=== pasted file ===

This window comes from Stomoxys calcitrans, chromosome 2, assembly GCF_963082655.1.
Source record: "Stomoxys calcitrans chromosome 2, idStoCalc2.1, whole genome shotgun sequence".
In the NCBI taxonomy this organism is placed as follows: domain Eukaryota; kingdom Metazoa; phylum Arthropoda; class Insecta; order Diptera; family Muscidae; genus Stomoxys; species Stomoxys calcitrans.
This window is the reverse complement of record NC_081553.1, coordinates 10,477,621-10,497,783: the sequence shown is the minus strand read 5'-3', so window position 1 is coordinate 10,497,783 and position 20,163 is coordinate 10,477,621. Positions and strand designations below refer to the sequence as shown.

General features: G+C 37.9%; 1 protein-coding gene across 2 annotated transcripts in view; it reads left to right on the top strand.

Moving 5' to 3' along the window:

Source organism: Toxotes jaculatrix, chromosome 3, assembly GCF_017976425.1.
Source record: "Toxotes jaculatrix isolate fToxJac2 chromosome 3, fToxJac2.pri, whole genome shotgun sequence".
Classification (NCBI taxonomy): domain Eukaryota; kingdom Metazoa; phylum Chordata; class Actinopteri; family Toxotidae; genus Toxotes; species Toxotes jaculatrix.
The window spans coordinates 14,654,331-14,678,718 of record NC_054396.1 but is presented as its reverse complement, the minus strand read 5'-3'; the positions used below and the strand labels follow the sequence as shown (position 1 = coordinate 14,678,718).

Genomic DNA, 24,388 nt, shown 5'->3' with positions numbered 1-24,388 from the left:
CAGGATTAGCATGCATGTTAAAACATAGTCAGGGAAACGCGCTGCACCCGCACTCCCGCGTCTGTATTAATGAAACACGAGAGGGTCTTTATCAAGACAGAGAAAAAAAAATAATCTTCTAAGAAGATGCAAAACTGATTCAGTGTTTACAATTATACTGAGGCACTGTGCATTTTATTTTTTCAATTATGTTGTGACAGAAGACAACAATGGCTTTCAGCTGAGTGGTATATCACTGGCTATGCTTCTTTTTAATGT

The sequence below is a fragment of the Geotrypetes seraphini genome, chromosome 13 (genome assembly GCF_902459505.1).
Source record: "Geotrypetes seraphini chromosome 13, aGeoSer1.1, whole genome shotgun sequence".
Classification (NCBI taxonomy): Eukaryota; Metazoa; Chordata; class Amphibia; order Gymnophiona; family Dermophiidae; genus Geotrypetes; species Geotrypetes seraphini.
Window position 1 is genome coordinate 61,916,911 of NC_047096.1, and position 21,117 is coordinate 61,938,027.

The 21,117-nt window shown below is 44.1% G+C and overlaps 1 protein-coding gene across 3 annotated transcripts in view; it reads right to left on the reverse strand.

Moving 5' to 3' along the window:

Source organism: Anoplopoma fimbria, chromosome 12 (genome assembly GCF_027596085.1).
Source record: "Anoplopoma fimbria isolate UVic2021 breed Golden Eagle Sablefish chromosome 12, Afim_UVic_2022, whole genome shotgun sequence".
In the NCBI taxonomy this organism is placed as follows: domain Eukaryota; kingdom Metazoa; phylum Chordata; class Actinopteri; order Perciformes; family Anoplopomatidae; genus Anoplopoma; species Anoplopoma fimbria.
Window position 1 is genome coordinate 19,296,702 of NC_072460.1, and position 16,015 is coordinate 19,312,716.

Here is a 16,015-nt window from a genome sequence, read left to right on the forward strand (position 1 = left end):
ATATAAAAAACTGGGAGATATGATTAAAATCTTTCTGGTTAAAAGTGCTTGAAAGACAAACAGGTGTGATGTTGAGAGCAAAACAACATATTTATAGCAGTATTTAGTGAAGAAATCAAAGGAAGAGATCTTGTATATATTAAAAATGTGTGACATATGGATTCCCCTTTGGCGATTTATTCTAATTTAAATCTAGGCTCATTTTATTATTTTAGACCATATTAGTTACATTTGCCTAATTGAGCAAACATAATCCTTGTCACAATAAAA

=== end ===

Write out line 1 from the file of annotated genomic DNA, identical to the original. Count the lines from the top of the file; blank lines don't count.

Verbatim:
This window comes from Stomoxys calcitrans, chromosome 2, assembly GCF_963082655.1.